Most organisations are struggling with an increasing number of management programmes. Where GDPR and compliance programmes already ask for attention, COVID-19 urgently asked us to re-design our services. Costs savings became more adamant and digital transformation continues to push forward. These programmes all put pressure on the teams who are doing the actual work. How do they keep the services going and deal with seemingly contradicting instructions?
Do management programmes put pressure on our processes or are processes the basis for these programmes?
A good process management programme can be the common foundation for all these programmes. But in order to do so, there are 5 requirements you need to take in account:
When Lean practices and process management became more popular, often processes were defined/mapped and improvements suggested by individual consultants and/or IT departments. As all World Class, Theories-of-Constraints, Lean and other process management theories stipulate, the inclusion and empowerment of the operating staff is absolutely essential in any process management programme. Reasons are:
- They are the only ones who know the processes good enough, including all relevant exceptions;
- They often carry enough small improvement suggestions with them to add-up to a huge improvement;
- They can and should be the drivers for change instead of a potential barrier;
- They can reflect any new requirement with the primary services of your organisation.
Process describing- and BPM-tooling are limited to a “high over” approach. They do not specify the relevant exceptions. In reality though, the number of cases needing an exception is often larger than the number of cases not needing an exception (the clean case). Omitting these exceptions creates a non-compliance situation and might lead to services and systems that do not cover all customer requests.
After discussing and mapping processes, the process steps should be enriched with relevant data, like GDPR data, risk data, IT-systems used, roles, documents used etc. This enrichment will help the operating staff to place such data in the context of the services performed. Also, linking such data to processes and process steps will allow you to run reports from the process tooling, thus instantly creating a GDPR register, risk and compliance reports or change management reports from the process tooling.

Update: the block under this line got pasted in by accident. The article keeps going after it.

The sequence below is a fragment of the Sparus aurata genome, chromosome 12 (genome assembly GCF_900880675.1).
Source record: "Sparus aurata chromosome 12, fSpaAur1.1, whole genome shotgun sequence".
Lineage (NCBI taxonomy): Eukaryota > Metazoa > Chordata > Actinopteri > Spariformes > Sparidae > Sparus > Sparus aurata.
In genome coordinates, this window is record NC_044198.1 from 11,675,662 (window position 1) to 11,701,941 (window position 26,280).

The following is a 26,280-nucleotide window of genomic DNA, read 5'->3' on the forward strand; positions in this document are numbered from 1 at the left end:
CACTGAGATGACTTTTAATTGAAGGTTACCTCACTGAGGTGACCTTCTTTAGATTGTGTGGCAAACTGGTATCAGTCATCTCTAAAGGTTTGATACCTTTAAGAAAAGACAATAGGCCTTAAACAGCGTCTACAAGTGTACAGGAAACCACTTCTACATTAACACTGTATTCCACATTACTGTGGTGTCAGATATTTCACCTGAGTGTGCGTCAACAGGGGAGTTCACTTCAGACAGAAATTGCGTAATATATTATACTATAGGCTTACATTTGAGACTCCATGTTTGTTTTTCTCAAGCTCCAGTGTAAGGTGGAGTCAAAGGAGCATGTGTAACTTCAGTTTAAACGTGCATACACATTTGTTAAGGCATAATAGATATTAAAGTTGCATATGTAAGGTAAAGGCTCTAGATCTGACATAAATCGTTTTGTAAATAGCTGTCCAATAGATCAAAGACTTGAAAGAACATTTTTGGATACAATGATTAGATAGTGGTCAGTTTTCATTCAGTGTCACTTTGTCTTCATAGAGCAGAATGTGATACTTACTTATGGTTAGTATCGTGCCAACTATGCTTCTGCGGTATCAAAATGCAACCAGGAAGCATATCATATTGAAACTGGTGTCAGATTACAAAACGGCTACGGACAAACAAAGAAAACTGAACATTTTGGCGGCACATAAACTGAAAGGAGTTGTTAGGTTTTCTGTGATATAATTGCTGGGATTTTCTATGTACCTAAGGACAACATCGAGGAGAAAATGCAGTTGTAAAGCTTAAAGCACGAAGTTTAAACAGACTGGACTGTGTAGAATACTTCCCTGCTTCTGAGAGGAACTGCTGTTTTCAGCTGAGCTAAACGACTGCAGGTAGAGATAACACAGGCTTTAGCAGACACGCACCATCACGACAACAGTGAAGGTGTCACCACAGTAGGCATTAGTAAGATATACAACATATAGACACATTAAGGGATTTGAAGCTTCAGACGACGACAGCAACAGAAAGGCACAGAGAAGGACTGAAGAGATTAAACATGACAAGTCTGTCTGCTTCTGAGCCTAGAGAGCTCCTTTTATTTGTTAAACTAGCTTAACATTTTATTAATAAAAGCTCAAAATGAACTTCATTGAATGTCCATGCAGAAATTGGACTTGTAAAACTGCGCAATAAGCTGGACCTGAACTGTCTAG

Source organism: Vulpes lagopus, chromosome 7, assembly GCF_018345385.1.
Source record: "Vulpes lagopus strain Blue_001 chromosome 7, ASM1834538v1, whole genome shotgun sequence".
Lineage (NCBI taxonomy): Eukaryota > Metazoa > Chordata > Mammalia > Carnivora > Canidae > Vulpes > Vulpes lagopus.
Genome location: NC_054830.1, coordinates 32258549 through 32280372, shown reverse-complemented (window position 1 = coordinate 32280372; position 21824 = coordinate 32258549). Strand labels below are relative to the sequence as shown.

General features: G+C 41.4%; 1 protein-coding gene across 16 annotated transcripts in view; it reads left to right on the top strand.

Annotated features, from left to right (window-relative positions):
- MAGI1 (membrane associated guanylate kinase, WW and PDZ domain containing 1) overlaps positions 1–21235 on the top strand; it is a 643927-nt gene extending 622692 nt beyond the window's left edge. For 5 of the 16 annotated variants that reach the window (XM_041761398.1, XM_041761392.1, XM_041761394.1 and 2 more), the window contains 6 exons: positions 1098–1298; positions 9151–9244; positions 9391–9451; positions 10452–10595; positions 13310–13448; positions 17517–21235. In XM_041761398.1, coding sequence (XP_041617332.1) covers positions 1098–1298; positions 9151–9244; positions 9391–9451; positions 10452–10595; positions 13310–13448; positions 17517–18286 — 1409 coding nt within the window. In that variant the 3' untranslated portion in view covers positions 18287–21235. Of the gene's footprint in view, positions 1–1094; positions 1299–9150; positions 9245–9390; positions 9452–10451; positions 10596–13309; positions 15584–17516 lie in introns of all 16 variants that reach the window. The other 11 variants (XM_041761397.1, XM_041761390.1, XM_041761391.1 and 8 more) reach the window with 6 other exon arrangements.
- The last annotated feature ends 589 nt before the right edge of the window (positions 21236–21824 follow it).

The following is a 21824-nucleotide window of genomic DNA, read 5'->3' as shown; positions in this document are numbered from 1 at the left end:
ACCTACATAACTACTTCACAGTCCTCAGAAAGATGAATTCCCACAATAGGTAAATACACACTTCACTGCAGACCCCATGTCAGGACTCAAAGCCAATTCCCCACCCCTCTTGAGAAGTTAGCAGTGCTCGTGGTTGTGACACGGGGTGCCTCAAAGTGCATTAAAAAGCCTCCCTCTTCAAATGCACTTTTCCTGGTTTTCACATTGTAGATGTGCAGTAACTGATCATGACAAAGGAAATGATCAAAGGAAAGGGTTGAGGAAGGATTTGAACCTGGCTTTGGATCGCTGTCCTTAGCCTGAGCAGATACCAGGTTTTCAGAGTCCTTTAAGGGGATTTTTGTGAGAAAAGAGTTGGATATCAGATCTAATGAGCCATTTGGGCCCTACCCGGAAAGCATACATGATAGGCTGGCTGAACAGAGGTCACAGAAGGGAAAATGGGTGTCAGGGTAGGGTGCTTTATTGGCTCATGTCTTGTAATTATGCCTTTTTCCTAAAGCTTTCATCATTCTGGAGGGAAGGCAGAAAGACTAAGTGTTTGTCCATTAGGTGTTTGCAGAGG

As organisations will continue to change, it is important to formalise process review meetings. After processes are discussed and new versions adopted by the staff, a review meeting and feedback-sessions should be set up.
It is obvious that IT also plays a key role in process improvements. But taking IT or a system as a starting point doesn’t seem to be the best choice for processes that are currently human centric. Who understands these processes best? The operating staff or the IT staff? In addition, for partially automated or hybrid processes a thorough understanding of the complete process and visualization of the parts that are automated is important.
Visualization of automated process sections
Putting human centric process management at the heart of management programmes will give 5 key benefits.
- The operating staff will carry the required changes; they will be the drivers of change;
- Management programmes can be implemented quicker and with significant cost saving as the common foundation will be in place already;
- Management programmes will be more successful as all relevant exceptions will be included from the start;
- Reports can be generated without any extra costs and from a shared perspective instead of separate reports per programme i.e. leading to standardization and fewer contradictions;
- Outside-in process improvements result in increasing customer value and higher customer satisfaction scores.
When putting your process management programme at the heart of other programmes, it is important to empower your operational staff and let them be the driving force for change in the organisation. You need to discuss and map your processes in sufficient detail, including all the relevant exceptions. Make sure IT is involved but not in the lead, operating staff understands the processes best. Doing these things will create a foundation for future transformation, which will ultimately yield many benefits for the organisation.